The Athlete Monitoring Startup Kit

Athlete monitoring and sport science teams are making their way into many professional teams and into some big time Division-I schools. This has already started to trickle into DII and DIII schools as well. Many coaches that may not have access to a sport science team or even sport science minded strength & conditioning staff are asking how to get in on the action. Before you decide to go all-in on high dollar technology or invest you or your staff’s time to collecting data, there are a couple of questions you need to ask yourself: “What do I want to know?” and “How will I use this new information to direct training?” If you can’t answer those two questions (at the bare minimum) hold off on the monitoring until you figure that out.

Another minimum threshold that should come before initiating any monitoring is to actually train hard enough for monitoring to be useful. Good training is the basics, athlete monitoring is the complex – walk before you run. If you aren’t doing the basics well and training hard on a fairly regular basis, what would lead you to believe that adding complex monitoring tools to determine when to train could make it any better?

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The purpose of athlete monitoring should be to give us a clearer picture on when the body is more adaptable or less adaptable to training . Really, this is what the goal was with periodization before expensive monitoring tools were available – taking educated guesses on when the body should be stressed and when it should be rested. Consistent monitoring combined with consistent training should lead us to a clearer picture on the amount of stress and rest an athlete needs.

Many believe that athlete monitoring is reserved only for the teams and schools that have the budget for them. While it might be easier for these teams to get a hold of the most current and most expensive technology, it doesn’t mean that you’re excluded from the party. It’s also important to note that the terms “new” or “expensive” don’t correlate to usefulness. It can, but it comes down to how you’re using the information that really matters.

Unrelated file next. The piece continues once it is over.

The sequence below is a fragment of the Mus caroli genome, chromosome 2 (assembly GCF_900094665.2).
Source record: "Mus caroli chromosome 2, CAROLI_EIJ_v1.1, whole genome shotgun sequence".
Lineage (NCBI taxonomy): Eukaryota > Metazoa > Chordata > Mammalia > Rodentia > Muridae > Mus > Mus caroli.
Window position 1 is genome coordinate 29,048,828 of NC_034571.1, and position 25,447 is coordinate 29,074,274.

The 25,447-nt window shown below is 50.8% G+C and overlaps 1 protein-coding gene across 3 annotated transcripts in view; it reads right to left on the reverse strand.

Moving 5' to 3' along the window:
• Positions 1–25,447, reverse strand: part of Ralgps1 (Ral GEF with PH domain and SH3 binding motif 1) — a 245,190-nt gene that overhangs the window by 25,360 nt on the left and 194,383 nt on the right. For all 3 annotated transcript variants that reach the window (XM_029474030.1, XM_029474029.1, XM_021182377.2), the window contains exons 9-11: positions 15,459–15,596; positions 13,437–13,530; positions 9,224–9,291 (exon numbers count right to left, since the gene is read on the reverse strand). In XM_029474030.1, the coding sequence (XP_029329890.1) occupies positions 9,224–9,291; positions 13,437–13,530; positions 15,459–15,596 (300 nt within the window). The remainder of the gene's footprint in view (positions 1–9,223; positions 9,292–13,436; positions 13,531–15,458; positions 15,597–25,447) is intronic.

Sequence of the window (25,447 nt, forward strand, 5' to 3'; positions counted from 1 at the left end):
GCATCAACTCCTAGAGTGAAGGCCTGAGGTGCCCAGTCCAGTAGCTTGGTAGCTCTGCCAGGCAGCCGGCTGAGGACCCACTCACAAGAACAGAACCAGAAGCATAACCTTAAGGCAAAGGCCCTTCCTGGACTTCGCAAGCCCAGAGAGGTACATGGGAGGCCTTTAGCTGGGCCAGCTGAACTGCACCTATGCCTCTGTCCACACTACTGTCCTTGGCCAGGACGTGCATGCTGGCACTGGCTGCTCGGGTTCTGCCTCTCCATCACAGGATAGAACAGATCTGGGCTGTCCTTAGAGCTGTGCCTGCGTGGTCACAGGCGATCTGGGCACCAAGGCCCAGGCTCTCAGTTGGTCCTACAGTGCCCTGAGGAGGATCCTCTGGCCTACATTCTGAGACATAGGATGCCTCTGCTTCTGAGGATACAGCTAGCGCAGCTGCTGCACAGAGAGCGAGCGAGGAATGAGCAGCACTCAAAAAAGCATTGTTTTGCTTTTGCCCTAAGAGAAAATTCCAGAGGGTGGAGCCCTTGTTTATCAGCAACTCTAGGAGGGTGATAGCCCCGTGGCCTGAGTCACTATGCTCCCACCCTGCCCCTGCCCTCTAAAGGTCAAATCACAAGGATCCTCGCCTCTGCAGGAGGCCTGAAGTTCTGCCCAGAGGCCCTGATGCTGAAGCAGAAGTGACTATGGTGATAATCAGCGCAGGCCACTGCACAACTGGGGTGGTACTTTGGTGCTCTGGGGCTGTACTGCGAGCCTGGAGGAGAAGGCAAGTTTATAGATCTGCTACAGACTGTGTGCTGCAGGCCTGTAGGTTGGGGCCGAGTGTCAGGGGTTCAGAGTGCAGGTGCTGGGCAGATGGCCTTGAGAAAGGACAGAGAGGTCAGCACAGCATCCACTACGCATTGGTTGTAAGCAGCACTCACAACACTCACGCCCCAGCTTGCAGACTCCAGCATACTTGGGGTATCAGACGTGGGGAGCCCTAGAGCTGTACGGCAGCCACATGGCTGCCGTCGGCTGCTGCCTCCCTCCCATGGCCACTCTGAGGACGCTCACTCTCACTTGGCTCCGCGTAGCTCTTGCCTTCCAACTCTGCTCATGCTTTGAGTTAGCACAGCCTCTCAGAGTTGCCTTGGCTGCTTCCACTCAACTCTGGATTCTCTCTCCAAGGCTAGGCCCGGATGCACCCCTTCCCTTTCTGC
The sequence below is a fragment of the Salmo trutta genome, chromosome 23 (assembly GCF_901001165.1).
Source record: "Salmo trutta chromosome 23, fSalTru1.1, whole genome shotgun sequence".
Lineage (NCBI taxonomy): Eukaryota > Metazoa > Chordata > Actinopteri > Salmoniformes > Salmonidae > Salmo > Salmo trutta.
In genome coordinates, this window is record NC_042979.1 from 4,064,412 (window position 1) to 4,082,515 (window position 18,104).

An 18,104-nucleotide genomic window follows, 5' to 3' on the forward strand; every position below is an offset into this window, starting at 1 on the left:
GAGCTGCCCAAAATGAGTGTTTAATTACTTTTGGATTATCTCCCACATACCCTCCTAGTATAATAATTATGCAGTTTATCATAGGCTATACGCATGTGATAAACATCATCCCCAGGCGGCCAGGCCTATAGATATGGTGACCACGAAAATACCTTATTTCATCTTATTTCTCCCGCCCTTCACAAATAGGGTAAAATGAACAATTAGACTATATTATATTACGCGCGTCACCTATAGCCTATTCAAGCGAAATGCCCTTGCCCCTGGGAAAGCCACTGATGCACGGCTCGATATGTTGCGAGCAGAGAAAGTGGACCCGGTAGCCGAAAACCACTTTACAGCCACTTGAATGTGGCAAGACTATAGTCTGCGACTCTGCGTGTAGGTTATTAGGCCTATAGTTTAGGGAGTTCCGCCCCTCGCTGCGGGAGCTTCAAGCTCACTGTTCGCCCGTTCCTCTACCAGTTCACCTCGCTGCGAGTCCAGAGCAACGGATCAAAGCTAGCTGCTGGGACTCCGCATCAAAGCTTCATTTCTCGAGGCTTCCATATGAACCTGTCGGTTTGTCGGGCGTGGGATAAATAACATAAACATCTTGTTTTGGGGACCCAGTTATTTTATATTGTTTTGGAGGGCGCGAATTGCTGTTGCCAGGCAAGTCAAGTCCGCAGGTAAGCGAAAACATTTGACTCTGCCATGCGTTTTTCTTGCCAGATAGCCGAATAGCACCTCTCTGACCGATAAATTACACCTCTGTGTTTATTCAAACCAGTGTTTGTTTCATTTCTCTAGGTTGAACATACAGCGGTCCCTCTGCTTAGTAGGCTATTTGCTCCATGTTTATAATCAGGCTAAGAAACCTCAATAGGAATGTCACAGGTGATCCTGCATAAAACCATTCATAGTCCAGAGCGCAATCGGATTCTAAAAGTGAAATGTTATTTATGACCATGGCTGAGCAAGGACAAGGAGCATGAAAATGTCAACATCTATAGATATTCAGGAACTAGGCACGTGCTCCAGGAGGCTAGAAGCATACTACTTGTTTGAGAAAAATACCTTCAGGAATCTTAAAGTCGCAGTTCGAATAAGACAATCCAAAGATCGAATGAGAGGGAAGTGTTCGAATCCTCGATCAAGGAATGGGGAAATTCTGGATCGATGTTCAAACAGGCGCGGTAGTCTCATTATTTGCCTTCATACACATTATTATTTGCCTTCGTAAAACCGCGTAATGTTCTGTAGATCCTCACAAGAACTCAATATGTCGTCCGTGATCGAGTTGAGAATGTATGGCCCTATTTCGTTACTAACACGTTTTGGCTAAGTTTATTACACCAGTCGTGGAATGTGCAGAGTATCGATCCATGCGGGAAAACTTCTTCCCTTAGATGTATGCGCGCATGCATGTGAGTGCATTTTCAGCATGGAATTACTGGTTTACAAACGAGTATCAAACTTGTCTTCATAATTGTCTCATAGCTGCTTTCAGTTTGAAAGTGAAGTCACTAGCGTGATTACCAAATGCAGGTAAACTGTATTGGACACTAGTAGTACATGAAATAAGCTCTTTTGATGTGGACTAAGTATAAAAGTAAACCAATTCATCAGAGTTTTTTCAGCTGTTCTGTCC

To determine where to invest our resources, we first have to understand a few basic concepts to determine what monitoring tools would be the most useful.

Internal Load – The physiological and psychological stress an athlete feels they incurred from training.

External Load – The amount of work the athlete did quantitatively.

Subjective Data – Data we can collect that tells us about an athlete’s psychological or physiological state from their point of view.

Objective Data – Data about an athlete that is measurable by observation or testing.

Here’s a chart to show where different monitoring tools would fall based on the definitions above:

Monitoring grid

The question then becomes, what type of information is best – internal or external, subjective or objective? It depends. Different situations and scenarios might call for different needs. Restricted resources might be a limiting factor when it comes to collecting data, but for the sake of discussion, we don’t have to necessarily choose just one route – and it’s best if we don’t.

Research has indicated that it is best to use both internal and external training load as an indicator of fatigue.Typically, most like to look at the external loading of the athlete – sets, reps, distance run, power output, etc.  This is all great to look at, but if this is the only thing we’re looking at we’re missing the other half of the picture. Arguably the more important half – what the athlete is experiencing. We also need to know how the athlete is being affected by the training. Not every athlete handles the same training load exactly alike. This is where internal training load comes in. Many athletes have totally different physiological reactions as well as different perceptions of training.

As we see the need to diversify our internal and external monitoring, we want to aim to do the same with objective and subjective data. While subjective data may trump objective data on a short and long term basis, subjective data, specifically wellness surveys, by itself does have it’s downsides. An athlete may start to become a robot to answering daily questionnaires or session RPE, answering with a preset series of numbers they haven’t truly thought about.  A second, less typical, downside is if an athlete isn’t being honest in their answers to circumnavigate training. These two downsides have the potential to skew an athlete’s baseline and potentially have training prescribed to them that doesn’t optimally fit their state of readiness.